As used herein, the term “plate” is not meant to necessarily refer to a unitary body, or a body that is flat. Furthermore, the term “ring” is not meant to strictly refer to a unitary body having a continuous annular shape, nor a body having constant inner and outer diameters; multiple components may be arranged in a ring shape, and accordingly may still together be considered to constitute a “ring.”

The foregoing description of preferred and other embodiments is not intended to limit or restrict the scope or applicability of the inventive concepts contained herein that were conceived by the Applicant. In exchange for disclosing the inventive concepts contained herein, the Applicant desires all patent rights afforded by the appended claims. Therefore, it is intended that the inventive concepts contained herein include all modifications and alterations to the full extent that they come within the scope of the following claims or the equivalents thereof.

Patent Citations
Cited PatentFiling datePublication dateApplicantTitle
US1174656Jun 28, 1915Mar 7, 1916Arthur J BeckwithGarbage-consumer.
US1459713Apr 18, 1922Jun 26, 1923Leslie W BeggsGarbage destroyer
US1965033Jun 8, 1931Jul 3, 1934Garbage Eliminator IncGarbage reducing machine
US2004737Nov 17, 1930Jun 11, 1935Tonks Mfg CompanyWood hog
US2012680May 22, 1933Aug 27, 1935John W HammesGarbage disposal device
US2044563Oct 15, 1931Jun 16, 1936Gen ElectricGrinding machine
US2044564Aug 29, 1933Jun 16, 1936Gen ElectricGrinding machine
US2225171Nov 3, 1937Dec 17, 1940John W HammesGarbage disposal apparatus
US2829838 *Dec 14, 1955Apr 8, 1958Gen ElectricWaste disposal apparatus
US2933964 *Apr 7, 1958Apr 26, 1960Albert WittlinDevice for unjamming a garbage disposal device
US2940677 *Sep 27, 1954Jun 14, 1960Given Machinery CompanyDisposal device for culinary waste
US3025117Mar 25, 1958Mar 13, 1962Callaway Mills CoLubricating pads for journal boxes
US3026050Aug 28, 1959Mar 20, 1962Gen ElectricFood waste disposer
US3113735 *Aug 22, 1961Dec 10, 1963Gen ElectricRotatable assembly for food waste disposers and the like
US3211389Oct 16, 1961Oct 12, 1965Salvajor CompanyRotor assembly for food waste disposers
US3236462 *Oct 26, 1962Feb 22, 1966Fmc CorpWaste disposer
US3335970 *Jan 5, 1965Aug 15, 1967Gen ElectricFood waste disposer
US3589624Oct 24, 1968Jun 29, 1971Maytag CoWaste disposer with liner
US3804341Jun 9, 1972Apr 16, 1974Gen ElectricWaste food disposer
US3862720Sep 6, 1973Jan 28, 1975Gen ElectricWaste disposer installation
US3875462Feb 1, 1973Apr 1, 1975Gen ElectricFood waste disposer
US4128210Mar 24, 1977Dec 5, 1978Whirlpool CorporationFood waste disposal apparatus
US4134555Jan 25, 1977Jan 16, 1979Rosselet Charles RWaste disposer
US4183470Apr 3, 1978Jan 15, 1980Lorraine LinderWater actuated disposer
US4573642May 7, 1984Mar 4, 1986Wastemate CorporationWater powered waste disposer with improved dynamic seal
US4776523Sep 1, 1987Oct 11, 1988Hurst Hubert LWaste food disposer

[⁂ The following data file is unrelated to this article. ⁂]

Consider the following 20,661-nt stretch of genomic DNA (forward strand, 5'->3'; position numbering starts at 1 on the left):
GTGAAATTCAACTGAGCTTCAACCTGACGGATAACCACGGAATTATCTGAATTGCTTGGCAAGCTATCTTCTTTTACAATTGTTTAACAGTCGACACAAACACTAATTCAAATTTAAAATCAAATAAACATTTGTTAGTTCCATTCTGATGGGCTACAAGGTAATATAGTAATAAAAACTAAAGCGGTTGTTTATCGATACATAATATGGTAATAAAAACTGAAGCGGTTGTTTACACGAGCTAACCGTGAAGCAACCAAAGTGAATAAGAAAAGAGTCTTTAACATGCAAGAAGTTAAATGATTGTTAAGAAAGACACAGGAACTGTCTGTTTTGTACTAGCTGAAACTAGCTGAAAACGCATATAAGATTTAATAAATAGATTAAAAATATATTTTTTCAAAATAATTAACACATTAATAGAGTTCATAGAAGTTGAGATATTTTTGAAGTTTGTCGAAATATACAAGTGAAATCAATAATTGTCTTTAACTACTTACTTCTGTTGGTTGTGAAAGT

US4917311Sep 20, 1989Apr 17, 1990Mitsubishi Denki Kabushiki KaishaGarbage disposer
US5129590Jan 4, 1991Jul 14, 1992Kabushiki Kaisha NisseigikenGarbage disposer
US5340036May 19, 1993Aug 23, 1994Emerson Electric Co.Dry waste grinder
US5533681Aug 24, 1994Jul 9, 1996Emerson Electric Co.Medical waste grinder
US6007006Jul 23, 1998Dec 28, 1999Emerson Electric Co.Food waste disposer
US6439487Mar 14, 2000Aug 27, 2002Emerson Electric Co.Grinding mechanism for a food waste disposer and method of making the grinding mechanism
US6481652Feb 5, 2001Nov 19, 2002Emerson Electric Co.Food waste disposer having variable speed motor and methods of operating same
USD436496Mar 14, 2000Jan 23, 2001Emerson Electric Co.Fixed lug plate in a food waste disposer
GB630494A Title not available
GB719509A Title not available
GB771419A Title not available
GB880821A Title not available
GB1308229A Title not available
Non-Patent Citations
Reference
12 Photographs of Grinding Plate by In-Sink-Erator available from about 1960 (Top View and Bottom View), 2-pages.
22 Photographs of Grinding Plate by In-Sink-Erator available from about 1968 (Top View and Bottom View), 2-pages.
32 Photographs of Grinding Plate by In-Sink-Erator available from about 1970 (Top View and Bottom View) , 2-pages.
Referenced by
Citing PatentFiling datePublication dateApplicantTitle
US8146843 *Jul 16, 2009Apr 3, 2012Johnson Electric S.A.Waste food disposal unit
WO2013009590A1Jul 6, 2012Jan 17, 2013Emerson Electric Co.Food waste disposer with food deflecting housing
Classifications
U.S. Classification241/92, 241/46.016, 241/46.015
International ClassificationE03C1/266, B07B13/00, B02C17/02
Cooperative ClassificationY10S241/38, E03C1/2665
European ClassificationE03C1/266B
Legal Events
DateCodeEventDescription
Mar 14, 2013FPAYFee payment
Year of fee payment: 4
Dec 29, 2009CCCertificate of correction
Jun 3, 2004ASAssignment
Owner name: EMERSON ELECTRIC CO., MISSOURI
Free format text: ASSIGNMENT OF ASSIGNORS INTEREST;ASSIGNORS:JARA-ALMONTE, CYNTHIA C.;HANSON, STEVEN P.;REEL/FRAME:015454/0707
Effective date: 20040602